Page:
Graphic Design: Omnivore

Photography: Iwan Baan

Patron: Digital Plus

Supporters:
Beyer Blinder Belle: Architects & Planners

EDAW

Jerome and Kenneth Lipper Foundation

Friend: Häfele, Calvin Tsao

Related Events

Thursday, March 20, 6:00 — 8:00pm

New York/China Dialogues

Friday, May 9, 2008, 6:30 — 8:30

Asian CineVision presents Films from Contemporary China

Friday, May 30, 2008, 6:30 &#8212 8:30pm

Film from the Da Zha Lan project, Sponsored by
the Asian/Pacific/American Institute at NYU and NYU’s China House

To register or for more information: www.aiany.org/calendar
CES credits available


February 15 — April 12, 2008

Co-Evolution:
Danish/Chinese Collaboration on Sustainable Urban Development in China

Galleries: Kohn Pedersen Fox Gallery, HLW Gallery

The exhibition confronts the environmental challenges related to rapid and extensive urbanization in China and illustrates the value of international and interdisciplinary collaboration. CO- EVOLUTION displays four visionary projects – the results of collaborations between Danish architects and professors and students from leading Chinese universities.

This exhibition at the Center for Architecture is financed by the Danish Ministry of Culture

Related Programs organized by the AIA New York Chapter, the Center for Architecture Foundation, the Danish Architecture Centre, People’s Architecture, and the AIA New York Chapter International Committee

Curator: Henrik Valeur and UiD

Sponsored by:
  

Engineering Consultancy Services:

Related Events

Thursday, March 20, 6:00 — 8:00pm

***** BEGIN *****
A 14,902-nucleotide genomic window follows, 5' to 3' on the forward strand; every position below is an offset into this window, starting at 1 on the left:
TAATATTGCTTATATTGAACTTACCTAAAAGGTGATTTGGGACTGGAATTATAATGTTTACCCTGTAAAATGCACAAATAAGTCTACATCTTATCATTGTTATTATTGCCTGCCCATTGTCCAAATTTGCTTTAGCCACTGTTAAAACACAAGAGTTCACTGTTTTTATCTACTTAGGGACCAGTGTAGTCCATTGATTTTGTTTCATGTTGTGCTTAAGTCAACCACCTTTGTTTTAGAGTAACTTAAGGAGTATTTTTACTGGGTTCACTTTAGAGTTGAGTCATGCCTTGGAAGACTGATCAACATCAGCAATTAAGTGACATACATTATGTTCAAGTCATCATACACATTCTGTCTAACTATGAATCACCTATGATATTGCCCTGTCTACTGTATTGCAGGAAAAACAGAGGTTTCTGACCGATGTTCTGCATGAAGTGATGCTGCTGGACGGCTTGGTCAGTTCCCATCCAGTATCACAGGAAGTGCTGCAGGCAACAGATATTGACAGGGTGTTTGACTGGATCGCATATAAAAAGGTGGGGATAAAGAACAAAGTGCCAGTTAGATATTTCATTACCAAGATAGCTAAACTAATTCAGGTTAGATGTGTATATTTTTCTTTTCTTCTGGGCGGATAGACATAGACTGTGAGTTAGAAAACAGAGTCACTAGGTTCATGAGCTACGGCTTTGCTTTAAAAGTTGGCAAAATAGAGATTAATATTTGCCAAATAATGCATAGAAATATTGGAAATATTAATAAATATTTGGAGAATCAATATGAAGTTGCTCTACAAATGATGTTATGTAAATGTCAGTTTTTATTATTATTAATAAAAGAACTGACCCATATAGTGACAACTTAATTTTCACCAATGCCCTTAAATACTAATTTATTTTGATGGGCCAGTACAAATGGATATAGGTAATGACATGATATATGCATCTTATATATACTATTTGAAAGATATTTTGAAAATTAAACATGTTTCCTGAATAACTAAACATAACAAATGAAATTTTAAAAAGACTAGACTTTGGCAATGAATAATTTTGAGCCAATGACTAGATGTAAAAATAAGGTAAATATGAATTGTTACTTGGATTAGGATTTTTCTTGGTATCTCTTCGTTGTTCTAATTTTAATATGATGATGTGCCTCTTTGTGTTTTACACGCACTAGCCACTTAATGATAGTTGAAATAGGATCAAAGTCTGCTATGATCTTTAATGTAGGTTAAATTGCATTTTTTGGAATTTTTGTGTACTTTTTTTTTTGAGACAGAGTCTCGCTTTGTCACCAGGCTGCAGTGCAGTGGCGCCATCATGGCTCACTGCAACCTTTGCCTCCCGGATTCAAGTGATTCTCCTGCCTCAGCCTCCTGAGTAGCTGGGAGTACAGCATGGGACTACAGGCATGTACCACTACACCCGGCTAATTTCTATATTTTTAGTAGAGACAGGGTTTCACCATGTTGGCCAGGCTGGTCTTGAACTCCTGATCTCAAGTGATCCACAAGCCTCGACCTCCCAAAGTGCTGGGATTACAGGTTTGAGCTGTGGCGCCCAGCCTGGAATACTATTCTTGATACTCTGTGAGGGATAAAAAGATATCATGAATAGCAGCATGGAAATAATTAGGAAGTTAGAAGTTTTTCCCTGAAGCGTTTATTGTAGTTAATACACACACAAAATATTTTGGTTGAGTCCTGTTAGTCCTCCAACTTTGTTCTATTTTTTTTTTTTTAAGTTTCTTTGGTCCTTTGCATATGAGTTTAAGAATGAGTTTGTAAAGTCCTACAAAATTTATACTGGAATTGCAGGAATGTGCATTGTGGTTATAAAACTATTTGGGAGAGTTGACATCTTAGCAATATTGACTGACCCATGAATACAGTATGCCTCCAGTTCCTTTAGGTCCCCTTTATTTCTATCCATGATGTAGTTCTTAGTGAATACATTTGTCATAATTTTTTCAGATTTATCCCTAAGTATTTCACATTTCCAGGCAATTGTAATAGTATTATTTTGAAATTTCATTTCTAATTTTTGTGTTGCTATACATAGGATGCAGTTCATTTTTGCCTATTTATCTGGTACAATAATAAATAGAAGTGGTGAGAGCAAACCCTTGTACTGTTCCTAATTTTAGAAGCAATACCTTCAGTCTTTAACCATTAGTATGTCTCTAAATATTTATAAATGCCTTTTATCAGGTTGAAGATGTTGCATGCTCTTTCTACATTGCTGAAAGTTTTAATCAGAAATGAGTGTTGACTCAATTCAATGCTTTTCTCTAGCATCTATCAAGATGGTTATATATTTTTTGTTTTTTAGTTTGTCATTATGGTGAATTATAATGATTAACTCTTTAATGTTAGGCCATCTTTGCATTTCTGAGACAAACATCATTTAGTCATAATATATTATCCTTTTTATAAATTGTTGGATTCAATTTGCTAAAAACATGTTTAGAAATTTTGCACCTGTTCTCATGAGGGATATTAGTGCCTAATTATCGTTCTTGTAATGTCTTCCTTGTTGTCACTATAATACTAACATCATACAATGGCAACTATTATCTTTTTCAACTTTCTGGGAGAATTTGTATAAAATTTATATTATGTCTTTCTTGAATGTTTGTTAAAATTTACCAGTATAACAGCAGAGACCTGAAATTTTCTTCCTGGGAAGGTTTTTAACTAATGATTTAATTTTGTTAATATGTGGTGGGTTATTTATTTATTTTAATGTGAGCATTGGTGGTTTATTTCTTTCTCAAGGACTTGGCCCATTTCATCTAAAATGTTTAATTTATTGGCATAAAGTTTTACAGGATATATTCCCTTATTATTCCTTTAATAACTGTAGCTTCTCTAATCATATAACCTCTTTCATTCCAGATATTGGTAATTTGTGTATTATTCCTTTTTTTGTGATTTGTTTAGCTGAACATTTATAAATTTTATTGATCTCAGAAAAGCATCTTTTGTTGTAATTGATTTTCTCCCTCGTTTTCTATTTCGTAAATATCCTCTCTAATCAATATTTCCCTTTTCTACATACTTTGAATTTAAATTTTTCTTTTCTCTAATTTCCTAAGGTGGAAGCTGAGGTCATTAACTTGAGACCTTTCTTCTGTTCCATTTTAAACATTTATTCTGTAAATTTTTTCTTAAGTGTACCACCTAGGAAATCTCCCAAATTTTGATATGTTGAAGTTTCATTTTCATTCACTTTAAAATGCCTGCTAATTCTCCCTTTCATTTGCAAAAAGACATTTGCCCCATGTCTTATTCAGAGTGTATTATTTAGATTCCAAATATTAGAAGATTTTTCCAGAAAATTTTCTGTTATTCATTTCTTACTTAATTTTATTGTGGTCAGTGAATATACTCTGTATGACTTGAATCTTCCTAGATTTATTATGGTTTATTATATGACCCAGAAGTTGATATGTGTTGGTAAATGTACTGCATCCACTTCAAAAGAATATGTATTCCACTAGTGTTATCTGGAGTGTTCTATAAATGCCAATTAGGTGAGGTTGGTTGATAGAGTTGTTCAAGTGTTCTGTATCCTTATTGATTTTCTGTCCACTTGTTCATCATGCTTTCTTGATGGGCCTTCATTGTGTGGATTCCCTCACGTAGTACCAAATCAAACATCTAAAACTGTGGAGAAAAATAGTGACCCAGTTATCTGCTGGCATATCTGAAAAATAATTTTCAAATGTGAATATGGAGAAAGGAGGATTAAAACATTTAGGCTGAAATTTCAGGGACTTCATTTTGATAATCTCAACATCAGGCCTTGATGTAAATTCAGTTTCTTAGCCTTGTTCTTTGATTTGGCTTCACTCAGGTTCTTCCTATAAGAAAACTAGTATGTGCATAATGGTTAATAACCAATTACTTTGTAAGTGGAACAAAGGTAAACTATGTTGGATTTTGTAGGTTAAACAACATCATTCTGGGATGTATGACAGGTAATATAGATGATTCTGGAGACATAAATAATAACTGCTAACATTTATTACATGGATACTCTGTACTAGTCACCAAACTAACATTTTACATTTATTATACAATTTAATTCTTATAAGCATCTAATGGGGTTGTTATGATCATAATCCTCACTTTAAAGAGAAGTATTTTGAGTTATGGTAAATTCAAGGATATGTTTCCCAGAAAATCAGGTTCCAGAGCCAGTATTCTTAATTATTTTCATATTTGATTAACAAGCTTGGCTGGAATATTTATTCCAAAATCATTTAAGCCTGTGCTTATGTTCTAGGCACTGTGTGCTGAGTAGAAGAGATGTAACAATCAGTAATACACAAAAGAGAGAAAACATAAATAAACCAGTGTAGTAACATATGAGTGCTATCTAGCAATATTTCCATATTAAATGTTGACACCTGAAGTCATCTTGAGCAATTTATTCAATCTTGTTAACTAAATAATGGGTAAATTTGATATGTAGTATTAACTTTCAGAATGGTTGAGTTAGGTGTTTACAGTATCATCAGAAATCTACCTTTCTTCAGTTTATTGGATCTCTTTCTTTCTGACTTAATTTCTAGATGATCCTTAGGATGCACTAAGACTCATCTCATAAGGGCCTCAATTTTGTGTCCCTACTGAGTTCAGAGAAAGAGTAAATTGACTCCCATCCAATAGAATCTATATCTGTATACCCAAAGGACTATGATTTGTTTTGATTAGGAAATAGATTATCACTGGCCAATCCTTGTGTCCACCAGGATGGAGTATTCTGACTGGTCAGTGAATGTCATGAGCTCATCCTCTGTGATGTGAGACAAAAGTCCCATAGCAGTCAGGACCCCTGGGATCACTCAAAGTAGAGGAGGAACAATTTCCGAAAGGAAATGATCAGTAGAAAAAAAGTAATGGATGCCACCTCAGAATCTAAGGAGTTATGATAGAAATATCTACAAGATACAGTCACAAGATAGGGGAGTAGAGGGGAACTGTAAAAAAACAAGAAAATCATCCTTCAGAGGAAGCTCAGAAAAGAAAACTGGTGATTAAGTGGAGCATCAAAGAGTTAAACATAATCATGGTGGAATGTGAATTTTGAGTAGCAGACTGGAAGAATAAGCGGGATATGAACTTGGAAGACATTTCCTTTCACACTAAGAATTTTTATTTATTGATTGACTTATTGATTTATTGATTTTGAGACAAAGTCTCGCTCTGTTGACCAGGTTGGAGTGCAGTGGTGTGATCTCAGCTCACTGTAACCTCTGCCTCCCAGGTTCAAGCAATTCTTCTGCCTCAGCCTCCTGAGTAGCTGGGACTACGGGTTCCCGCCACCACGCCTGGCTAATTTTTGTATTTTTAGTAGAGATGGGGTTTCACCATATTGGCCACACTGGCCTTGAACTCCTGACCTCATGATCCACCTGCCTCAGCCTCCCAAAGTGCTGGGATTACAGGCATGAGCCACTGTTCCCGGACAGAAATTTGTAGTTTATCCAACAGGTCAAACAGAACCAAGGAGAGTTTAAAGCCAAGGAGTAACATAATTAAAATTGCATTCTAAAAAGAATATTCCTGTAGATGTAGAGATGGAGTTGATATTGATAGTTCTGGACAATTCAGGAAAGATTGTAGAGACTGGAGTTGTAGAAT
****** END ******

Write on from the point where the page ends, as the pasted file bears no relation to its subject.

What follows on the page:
New York/China Dialogues

Friday, May 9, 2008, 6:30 — 8:30

Asian CineVision presents Films from Contemporary China

Friday, May 30, 2008, 6:30 &#8212 8:30pm

Film from the Da Zha Lan project, Sponsored by
the Asian/Pacific/American Institute at NYU and NYU’s China House

To register or for more information: www.aiany.org/calendar
CES credits available


One Bryant Park

January 28 — May 3, 2008

Project Showcase: The Bank of America Tower at One Bryant Park

Galleries: Margaret Helfand Gallery, Gerald D Hines Gallery, Public Resource Center

Under the growing pressure of the climate crisis, how we design, as well as what we design has become a critical issue. The new office tower at Bryant Park, designed by Cook+Fox Architects and developed by the Durst Organization and Bank of America, is an example of how the design of tall buildings can be fundamentally rethought, serving the client and the planet with equal efficiency and respect. This exhibition explores One Bryant Park as a living ecosystem composed of the elements Light, Air, Water, Fire and Earth. These primary forces, when thoughtfully addressed as integrated and sustainable systems, contribute to a substantial reduction in the environmental impact of tall buildings, as well as to worker health and productivity. Anticipating a LEED platinum rating (Leadership in Energy and Environmental Design), the highest level of sustainable design recognized by the USGBC (U.S. Green Building Council), the crystalline faceted 54-story tower is at once both an iconic corporate presence and an emblem for the green design movement. Project Showcase: The Bank of America Tower at One Bryant Park asks design professionals to look more deeply at how architecture can engage natural systems and infrastructure, how sustainable measures can be more user-friendly, and how we can raise awareness for the urgent need of comprehensive green building solutions.

Exhibition and related programs organized by the AIA New York Chapter and the Center for Architecture Foundation in collaboration with the Illuminating Engineering Society of New York (IESNY)

Curator: Margaret Maile Petty